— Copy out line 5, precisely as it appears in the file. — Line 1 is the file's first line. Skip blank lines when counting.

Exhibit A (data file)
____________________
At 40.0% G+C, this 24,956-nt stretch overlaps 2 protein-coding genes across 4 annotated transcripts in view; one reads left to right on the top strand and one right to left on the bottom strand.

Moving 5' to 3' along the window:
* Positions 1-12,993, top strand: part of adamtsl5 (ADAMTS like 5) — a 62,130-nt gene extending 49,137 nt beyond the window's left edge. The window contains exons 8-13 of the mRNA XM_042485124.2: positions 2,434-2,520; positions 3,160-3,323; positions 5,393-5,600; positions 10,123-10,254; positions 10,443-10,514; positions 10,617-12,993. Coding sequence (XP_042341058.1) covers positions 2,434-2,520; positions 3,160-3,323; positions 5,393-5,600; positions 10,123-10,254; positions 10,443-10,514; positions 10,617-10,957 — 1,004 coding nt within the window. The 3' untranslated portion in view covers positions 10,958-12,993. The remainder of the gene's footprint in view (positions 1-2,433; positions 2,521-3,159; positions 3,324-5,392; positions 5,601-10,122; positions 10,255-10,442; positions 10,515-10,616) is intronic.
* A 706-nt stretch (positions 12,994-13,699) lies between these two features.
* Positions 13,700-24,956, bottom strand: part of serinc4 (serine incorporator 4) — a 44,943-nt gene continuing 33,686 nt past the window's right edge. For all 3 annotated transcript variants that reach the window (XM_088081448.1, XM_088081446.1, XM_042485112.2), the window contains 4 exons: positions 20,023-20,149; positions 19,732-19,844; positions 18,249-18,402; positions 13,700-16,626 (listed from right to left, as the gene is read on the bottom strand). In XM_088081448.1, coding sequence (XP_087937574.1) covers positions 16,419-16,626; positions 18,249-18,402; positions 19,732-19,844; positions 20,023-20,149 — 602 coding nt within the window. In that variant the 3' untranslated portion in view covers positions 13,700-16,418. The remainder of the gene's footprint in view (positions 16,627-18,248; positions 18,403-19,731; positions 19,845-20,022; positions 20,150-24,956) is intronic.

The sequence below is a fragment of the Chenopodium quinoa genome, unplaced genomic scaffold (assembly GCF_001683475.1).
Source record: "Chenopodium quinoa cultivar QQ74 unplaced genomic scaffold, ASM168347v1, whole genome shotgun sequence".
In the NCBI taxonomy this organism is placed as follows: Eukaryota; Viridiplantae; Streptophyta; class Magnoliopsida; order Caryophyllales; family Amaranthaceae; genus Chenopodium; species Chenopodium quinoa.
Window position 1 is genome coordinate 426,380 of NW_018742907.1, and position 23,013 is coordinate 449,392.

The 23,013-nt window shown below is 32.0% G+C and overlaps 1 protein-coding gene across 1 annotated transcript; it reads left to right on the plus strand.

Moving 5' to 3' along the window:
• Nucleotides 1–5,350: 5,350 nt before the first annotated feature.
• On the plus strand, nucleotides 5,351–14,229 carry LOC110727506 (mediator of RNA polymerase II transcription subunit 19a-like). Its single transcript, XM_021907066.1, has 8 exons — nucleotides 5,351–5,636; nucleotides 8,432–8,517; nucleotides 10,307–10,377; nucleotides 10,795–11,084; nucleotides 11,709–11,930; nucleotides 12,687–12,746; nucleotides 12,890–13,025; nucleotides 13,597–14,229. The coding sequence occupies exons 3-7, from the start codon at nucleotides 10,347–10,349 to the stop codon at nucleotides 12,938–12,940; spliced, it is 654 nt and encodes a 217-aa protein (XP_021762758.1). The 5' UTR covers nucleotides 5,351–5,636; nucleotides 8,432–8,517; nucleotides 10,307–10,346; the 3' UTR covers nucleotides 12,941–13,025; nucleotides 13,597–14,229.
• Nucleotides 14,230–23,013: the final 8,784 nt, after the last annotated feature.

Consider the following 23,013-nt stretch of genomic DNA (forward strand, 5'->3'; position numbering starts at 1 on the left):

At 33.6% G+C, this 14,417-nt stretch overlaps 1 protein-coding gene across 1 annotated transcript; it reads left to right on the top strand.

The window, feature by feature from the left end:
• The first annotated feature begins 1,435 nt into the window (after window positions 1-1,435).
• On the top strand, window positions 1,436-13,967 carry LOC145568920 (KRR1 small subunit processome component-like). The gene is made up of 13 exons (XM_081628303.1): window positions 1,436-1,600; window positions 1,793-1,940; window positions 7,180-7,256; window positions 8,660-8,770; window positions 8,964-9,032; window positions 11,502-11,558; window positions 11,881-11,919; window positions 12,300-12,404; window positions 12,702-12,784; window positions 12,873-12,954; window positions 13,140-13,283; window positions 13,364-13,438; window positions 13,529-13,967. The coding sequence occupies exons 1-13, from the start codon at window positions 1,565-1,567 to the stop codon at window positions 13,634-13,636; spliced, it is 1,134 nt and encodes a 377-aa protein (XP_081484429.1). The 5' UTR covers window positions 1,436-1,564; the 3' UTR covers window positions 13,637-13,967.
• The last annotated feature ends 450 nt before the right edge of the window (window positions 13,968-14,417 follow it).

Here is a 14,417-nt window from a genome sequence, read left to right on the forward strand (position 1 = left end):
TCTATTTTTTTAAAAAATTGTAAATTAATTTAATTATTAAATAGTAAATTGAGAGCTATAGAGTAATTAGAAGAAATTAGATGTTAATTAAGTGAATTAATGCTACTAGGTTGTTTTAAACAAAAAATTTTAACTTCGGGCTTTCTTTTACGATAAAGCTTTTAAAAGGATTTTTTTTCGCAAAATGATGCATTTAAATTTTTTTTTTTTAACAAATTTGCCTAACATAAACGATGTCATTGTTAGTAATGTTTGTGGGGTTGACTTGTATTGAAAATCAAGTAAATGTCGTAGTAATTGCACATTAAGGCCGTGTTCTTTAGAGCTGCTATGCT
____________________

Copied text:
* Positions 13,700-24,956, bottom strand: part of serinc4 (serine incorporator 4) — a 44,943-nt gene continuing 33,686 nt past the window's right edge. For all 3 annotated transcript variants that reach the window (XM_088081448.1, XM_088081446.1, XM_042485112.2), the window contains 4 exons: positions 20,023-20,149; positions 19,732-19,844; positions 18,249-18,402; positions 13,700-16,626 (listed from right to left, as the gene is read on the bottom strand). In XM_088081448.1, coding sequence (XP_087937574.1) covers positions 16,419-16,626; positions 18,249-18,402; positions 19,732-19,844; positions 20,023-20,149 — 602 coding nt within the window. In that variant the 3' untranslated portion in view covers positions 13,700-16,418. The remainder of the gene's footprint in view (positions 16,627-18,248; positions 18,403-19,731; positions 19,845-20,022; positions 20,150-24,956) is intronic.